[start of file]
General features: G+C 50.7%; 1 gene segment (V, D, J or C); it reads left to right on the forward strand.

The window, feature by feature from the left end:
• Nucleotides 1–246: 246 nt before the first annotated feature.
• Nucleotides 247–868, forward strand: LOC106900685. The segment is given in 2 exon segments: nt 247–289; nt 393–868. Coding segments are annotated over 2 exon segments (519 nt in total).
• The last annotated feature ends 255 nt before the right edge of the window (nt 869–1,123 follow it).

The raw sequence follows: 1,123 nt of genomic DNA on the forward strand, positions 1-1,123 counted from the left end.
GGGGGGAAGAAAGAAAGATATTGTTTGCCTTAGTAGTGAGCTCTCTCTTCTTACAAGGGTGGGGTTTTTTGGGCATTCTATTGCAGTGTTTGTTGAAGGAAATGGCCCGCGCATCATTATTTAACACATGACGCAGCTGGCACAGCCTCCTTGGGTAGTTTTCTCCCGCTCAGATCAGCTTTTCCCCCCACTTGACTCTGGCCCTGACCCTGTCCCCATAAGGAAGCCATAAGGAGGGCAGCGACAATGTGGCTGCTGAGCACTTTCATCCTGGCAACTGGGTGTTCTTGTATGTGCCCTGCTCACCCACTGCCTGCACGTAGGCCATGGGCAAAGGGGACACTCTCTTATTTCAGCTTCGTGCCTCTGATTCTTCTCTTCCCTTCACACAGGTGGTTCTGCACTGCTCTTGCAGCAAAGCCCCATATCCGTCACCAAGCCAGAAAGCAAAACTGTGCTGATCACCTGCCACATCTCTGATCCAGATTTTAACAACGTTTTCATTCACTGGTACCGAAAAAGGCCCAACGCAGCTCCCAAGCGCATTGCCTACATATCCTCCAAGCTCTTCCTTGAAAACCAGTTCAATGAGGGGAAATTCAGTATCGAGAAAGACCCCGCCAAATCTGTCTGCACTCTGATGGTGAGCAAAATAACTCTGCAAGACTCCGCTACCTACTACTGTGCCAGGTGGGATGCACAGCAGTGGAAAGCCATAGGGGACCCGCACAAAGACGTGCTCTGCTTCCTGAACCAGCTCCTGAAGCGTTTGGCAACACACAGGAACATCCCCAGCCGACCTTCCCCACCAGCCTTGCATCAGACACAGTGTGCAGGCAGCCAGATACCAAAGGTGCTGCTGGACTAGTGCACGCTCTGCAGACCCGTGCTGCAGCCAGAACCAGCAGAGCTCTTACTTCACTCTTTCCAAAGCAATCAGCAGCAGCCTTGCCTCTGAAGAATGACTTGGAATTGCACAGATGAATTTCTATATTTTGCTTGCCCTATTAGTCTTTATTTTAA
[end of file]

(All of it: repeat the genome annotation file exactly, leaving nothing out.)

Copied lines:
General features: G+C 50.7%; 1 gene segment (V, D, J or C); it reads left to right on the forward strand.

The window, feature by feature from the left end:
• Nucleotides 1–246: 246 nt before the first annotated feature.
• Nucleotides 247–868, forward strand: LOC106900685. The segment is given in 2 exon segments: nt 247–289; nt 393–868. Coding segments are annotated over 2 exon segments (519 nt in total).
• The last annotated feature ends 255 nt before the right edge of the window (nt 869–1,123 follow it).

The raw sequence follows: 1,123 nt of genomic DNA on the forward strand, positions 1-1,123 counted from the left end.
GGGGGGAAGAAAGAAAGATATTGTTTGCCTTAGTAGTGAGCTCTCTCTTCTTACAAGGGTGGGGTTTTTTGGGCATTCTATTGCAGTGTTTGTTGAAGGAAATGGCCCGCGCATCATTATTTAACACATGACGCAGCTGGCACAGCCTCCTTGGGTAGTTTTCTCCCGCTCAGATCAGCTTTTCCCCCCACTTGACTCTGGCCCTGACCCTGTCCCCATAAGGAAGCCATAAGGAGGGCAGCGACAATGTGGCTGCTGAGCACTTTCATCCTGGCAACTGGGTGTTCTTGTATGTGCCCTGCTCACCCACTGCCTGCACGTAGGCCATGGGCAAAGGGGACACTCTCTTATTTCAGCTTCGTGCCTCTGATTCTTCTCTTCCCTTCACACAGGTGGTTCTGCACTGCTCTTGCAGCAAAGCCCCATATCCGTCACCAAGCCAGAAAGCAAAACTGTGCTGATCACCTGCCACATCTCTGATCCAGATTTTAACAACGTTTTCATTCACTGGTACCGAAAAAGGCCCAACGCAGCTCCCAAGCGCATTGCCTACATATCCTCCAAGCTCTTCCTTGAAAACCAGTTCAATGAGGGGAAATTCAGTATCGAGAAAGACCCCGCCAAATCTGTCTGCACTCTGATGGTGAGCAAAATAACTCTGCAAGACTCCGCTACCTACTACTGTGCCAGGTGGGATGCACAGCAGTGGAAAGCCATAGGGGACCCGCACAAAGACGTGCTCTGCTTCCTGAACCAGCTCCTGAAGCGTTTGGCAACACACAGGAACATCCCCAGCCGACCTTCCCCACCAGCCTTGCATCAGACACAGTGTGCAGGCAGCCAGATACCAAAGGTGCTGCTGGACTAGTGCACGCTCTGCAGACCCGTGCTGCAGCCAGAACCAGCAGAGCTCTTACTTCACTCTTTCCAAAGCAATCAGCAGCAGCCTTGCCTCTGAAGAATGACTTGGAATTGCACAGATGAATTTCTATATTTTGCTTGCCCTATTAGTCTTTATTTTAA